Is It OK To Sleep Near Your Phone? 4 Reasons It Can Actually Be Good For You

Ashley Batz/Bustle

Falling asleep while on your cell phone is a bad idea, but you probably already knew that. The National Sleep Foundation says "the use of electronic devices in the bedroom further disrupts the natural pattern of the sleep-wake cycle," mainly because of the blue light emitted by our devices. Even though it's awful for your sleep health, giving up your nightly phone routine is hard — I tried to create a phone-free bedroom and failed miserably. So what do you do if you can't put your phone away? If you insist on using your phone at nighttime or sleeping near your phone, you can try to use your phone to help you fall asleep and still wake up feeling rested.

It's important to note that pretty much all of the scientific data available recommends putting your phone in a different room to maximize your sleep health, so using your phone to fall asleep shouldn't be your first option. But if you can't help it, there are apps that can make your night more restful.

“To prepare for sleep, we need to transition from the hustle and bustle of the day to the calm of the evening,” Michael Acton Smith, co-founder of Calm, the meditation and sleep app, tells Bustle. “We need to create a transition time, so that rather than stimulating our minds with emails, messages or social media, we instead allow them to unwind. We seldom do this. It’s no wonder that so many of us struggle to calm our racing minds and nod off naturally to sleep.” Bustle talked to Smith and other technology experts about ways to stay healthy, even if you insist on using your cell phone at night.

1Turn On Night Mode

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"Use your Settings to put your phone on Night Mode, which reduces the brightness of your phone’s screen in the evenings and filters out the blue light that keeps you awake by signaling to your brain that it’s still daytime," Eleanor Kashouris, a spokesperson for Calm, tells Bustle. "Most newer phones now offer the in-built ability to filter out blue light in this way. Such filters can be operated using a daily timer, so that they switch on and off at the times you want." And, according to a press release provided to Bustle by digital insurance company Asurion, getting rid of blue light can be a huge help when you're falling asleep.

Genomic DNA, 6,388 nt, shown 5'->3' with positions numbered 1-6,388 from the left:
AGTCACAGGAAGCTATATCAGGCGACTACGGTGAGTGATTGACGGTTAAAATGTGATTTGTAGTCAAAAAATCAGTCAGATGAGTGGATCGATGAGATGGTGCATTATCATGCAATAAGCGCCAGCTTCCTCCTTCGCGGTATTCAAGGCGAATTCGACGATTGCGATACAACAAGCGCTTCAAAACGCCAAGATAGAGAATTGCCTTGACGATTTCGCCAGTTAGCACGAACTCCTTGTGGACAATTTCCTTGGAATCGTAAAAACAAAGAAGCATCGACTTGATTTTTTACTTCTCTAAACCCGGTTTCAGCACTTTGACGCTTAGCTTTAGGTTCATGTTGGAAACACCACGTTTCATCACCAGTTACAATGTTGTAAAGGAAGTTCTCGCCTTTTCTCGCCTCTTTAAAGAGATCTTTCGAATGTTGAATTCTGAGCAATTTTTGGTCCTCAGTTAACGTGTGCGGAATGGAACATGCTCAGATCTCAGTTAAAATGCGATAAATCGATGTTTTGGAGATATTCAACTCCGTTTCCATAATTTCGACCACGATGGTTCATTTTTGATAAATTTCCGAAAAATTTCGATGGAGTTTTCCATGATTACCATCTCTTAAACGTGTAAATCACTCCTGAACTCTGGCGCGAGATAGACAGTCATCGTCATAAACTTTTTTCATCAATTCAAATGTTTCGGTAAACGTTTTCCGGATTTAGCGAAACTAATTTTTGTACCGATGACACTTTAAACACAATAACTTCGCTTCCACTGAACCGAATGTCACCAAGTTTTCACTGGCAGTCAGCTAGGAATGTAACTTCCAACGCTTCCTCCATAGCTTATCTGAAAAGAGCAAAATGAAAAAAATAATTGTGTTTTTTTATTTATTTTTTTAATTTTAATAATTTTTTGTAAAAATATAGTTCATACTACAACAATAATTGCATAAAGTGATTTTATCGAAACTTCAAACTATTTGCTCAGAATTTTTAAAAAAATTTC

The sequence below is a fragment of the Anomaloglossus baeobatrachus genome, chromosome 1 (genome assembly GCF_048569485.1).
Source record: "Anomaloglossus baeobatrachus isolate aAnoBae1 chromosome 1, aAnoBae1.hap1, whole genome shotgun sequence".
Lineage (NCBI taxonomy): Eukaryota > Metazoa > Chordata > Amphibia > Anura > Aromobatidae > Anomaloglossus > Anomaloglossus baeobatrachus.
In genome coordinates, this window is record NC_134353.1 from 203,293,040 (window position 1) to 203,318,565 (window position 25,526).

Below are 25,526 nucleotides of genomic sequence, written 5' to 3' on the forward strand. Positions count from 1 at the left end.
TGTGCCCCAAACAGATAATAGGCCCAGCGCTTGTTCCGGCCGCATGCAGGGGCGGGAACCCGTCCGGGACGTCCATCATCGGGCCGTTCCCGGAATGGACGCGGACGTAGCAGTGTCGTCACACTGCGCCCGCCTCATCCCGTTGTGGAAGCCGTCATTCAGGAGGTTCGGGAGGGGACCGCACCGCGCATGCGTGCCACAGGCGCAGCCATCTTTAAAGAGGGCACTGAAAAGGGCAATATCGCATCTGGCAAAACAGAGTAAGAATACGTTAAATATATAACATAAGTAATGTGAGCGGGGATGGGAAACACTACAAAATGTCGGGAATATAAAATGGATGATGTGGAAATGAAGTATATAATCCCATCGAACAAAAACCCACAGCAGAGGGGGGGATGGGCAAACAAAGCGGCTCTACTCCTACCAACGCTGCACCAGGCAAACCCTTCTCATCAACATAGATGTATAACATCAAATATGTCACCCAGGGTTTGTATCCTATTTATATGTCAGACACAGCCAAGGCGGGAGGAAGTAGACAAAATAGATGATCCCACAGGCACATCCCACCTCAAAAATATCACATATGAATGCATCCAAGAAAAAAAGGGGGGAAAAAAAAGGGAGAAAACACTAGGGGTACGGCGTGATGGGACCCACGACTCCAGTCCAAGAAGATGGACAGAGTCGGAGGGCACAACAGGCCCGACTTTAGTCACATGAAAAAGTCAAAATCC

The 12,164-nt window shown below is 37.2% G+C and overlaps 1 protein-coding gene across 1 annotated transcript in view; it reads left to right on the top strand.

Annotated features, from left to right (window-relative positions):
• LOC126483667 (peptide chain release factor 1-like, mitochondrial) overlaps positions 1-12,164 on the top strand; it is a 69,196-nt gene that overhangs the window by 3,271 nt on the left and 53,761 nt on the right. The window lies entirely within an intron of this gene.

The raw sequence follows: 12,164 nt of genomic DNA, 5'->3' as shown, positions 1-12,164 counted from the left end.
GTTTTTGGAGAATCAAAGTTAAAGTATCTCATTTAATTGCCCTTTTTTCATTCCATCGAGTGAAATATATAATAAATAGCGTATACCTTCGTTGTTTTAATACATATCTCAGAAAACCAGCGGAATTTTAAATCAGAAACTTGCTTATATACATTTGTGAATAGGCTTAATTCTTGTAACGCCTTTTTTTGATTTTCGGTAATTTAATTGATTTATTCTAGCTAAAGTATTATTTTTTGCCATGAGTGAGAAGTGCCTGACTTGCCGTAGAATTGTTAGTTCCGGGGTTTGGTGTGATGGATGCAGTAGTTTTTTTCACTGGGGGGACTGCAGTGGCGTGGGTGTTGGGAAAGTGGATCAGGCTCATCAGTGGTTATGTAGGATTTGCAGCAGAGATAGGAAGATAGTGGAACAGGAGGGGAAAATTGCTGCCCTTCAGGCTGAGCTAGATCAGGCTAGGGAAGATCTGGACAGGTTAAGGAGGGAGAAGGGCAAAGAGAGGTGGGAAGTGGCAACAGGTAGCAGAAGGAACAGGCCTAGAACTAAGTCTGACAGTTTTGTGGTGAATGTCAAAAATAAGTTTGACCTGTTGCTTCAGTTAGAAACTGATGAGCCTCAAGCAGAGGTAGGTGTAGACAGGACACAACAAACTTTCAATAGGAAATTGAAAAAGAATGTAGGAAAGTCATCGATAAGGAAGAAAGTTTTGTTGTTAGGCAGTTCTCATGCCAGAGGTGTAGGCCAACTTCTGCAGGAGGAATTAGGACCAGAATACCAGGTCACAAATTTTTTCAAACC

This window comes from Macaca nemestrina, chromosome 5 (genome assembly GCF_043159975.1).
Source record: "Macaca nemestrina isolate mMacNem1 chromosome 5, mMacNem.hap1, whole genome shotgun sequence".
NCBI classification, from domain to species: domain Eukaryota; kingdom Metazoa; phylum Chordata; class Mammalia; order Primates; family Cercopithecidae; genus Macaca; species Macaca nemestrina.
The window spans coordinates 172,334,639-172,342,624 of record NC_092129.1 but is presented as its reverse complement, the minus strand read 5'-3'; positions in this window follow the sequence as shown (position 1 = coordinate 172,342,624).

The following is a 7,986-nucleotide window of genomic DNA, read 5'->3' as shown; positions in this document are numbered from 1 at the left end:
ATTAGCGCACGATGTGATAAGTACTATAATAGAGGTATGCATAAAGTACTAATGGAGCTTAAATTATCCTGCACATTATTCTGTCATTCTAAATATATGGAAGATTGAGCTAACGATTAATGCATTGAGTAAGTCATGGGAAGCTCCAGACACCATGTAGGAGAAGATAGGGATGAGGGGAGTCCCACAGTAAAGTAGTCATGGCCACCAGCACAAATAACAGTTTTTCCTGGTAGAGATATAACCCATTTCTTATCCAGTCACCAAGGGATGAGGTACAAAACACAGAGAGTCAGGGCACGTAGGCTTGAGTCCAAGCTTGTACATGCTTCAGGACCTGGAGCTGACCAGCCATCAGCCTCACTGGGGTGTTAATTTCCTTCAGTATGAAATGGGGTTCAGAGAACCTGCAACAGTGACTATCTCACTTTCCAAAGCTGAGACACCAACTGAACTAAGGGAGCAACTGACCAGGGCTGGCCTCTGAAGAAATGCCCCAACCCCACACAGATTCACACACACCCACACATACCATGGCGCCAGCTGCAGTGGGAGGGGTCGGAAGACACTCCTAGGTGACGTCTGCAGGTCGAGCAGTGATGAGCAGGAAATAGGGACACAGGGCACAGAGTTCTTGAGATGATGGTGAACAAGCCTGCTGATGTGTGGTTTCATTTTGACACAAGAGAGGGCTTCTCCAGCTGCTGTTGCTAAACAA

2Meditate

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I started meditating a few weeks ago, and although I don't spend as much time meditating as I should, it's been a game-changer. There are tons of apps out there that contain ways to make meditation easier, and the practice has been shown to improve sleep and decrease the risk of insomnia. Tech experts from Asurion say in its release that "falling asleep can be difficult, and thoughts about how much you need to sleep are counterproductive." Meditation can stop your mind from wandering.

3Download An Alarm App

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If the sound of your alarm makes you visibly cringe every morning, try an app designed to make waking up easier. Good Morning Alarm Clock is an app designed to help you figure out an optimal sleep and wake up time, and using a smart alarm clock can be a huge help when it comes to waking up on the right side of the bed.

4Turn On "Do Not Disturb" Mode

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"Apps such as Twitter, Snapchat, Instagram and Facebook have default settings that trigger notifications to draw you back to the app," Kashouris tells Bustle. "Customizing notification settings can help you use your phone more mindfully by, for example, reading the news for just a few minutes in the evening, rather than trawling through endless social media." Turn on your Do Not Disturb to set an intention to get to sleep sooner rather than later.

Don't be afraid to put your phone down — you'll likely sleep better if it's not nearby. But if you can't get away from the urge to scroll through social media until you fall asleep, implement these tips and you might see better rest.

This story was updated from its original version on Mar. 23.